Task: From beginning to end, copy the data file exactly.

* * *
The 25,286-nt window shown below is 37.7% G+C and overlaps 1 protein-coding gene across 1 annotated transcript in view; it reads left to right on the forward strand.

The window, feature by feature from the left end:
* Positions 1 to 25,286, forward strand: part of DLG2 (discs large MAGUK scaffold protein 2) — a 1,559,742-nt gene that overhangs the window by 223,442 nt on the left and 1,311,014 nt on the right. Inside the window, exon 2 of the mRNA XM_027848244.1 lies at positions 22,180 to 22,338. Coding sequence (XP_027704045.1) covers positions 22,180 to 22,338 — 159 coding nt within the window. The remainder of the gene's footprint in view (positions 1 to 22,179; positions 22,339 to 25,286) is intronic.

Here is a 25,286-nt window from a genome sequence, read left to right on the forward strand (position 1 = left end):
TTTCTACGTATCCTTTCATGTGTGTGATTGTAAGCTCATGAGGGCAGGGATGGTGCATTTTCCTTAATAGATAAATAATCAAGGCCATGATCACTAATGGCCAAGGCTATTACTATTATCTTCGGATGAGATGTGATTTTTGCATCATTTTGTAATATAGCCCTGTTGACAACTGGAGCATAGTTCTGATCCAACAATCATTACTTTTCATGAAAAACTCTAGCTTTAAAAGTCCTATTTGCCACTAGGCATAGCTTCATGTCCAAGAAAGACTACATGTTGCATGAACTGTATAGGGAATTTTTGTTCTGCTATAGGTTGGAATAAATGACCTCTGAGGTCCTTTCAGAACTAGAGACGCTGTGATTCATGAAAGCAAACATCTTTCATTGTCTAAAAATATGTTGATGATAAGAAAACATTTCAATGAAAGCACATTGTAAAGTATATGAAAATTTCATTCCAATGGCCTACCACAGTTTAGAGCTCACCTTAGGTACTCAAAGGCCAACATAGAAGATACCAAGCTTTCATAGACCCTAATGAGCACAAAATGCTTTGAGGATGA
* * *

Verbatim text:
The 25,286-nt window shown below is 37.7% G+C and overlaps 1 protein-coding gene across 1 annotated transcript in view; it reads left to right on the forward strand.

The window, feature by feature from the left end:
* Positions 1 to 25,286, forward strand: part of DLG2 (discs large MAGUK scaffold protein 2) — a 1,559,742-nt gene that overhangs the window by 223,442 nt on the left and 1,311,014 nt on the right. Inside the window, exon 2 of the mRNA XM_027848244.1 lies at positions 22,180 to 22,338. Coding sequence (XP_027704045.1) covers positions 22,180 to 22,338 — 159 coding nt within the window. The remainder of the gene's footprint in view (positions 1 to 22,179; positions 22,339 to 25,286) is intronic.

Here is a 25,286-nt window from a genome sequence, read left to right on the forward strand (position 1 = left end):
TTTCTACGTATCCTTTCATGTGTGTGATTGTAAGCTCATGAGGGCAGGGATGGTGCATTTTCCTTAATAGATAAATAATCAAGGCCATGATCACTAATGGCCAAGGCTATTACTATTATCTTCGGATGAGATGTGATTTTTGCATCATTTTGTAATATAGCCCTGTTGACAACTGGAGCATAGTTCTGATCCAACAATCATTACTTTTCATGAAAAACTCTAGCTTTAAAAGTCCTATTTGCCACTAGGCATAGCTTCATGTCCAAGAAAGACTACATGTTGCATGAACTGTATAGGGAATTTTTGTTCTGCTATAGGTTGGAATAAATGACCTCTGAGGTCCTTTCAGAACTAGAGACGCTGTGATTCATGAAAGCAAACATCTTTCATTGTCTAAAAATATGTTGATGATAAGAAAACATTTCAATGAAAGCACATTGTAAAGTATATGAAAATTTCATTCCAATGGCCTACCACAGTTTAGAGCTCACCTTAGGTACTCAAAGGCCAACATAGAAGATACCAAGCTTTCATAGACCCTAATGAGCACAAAATGCTTTGAGGATGA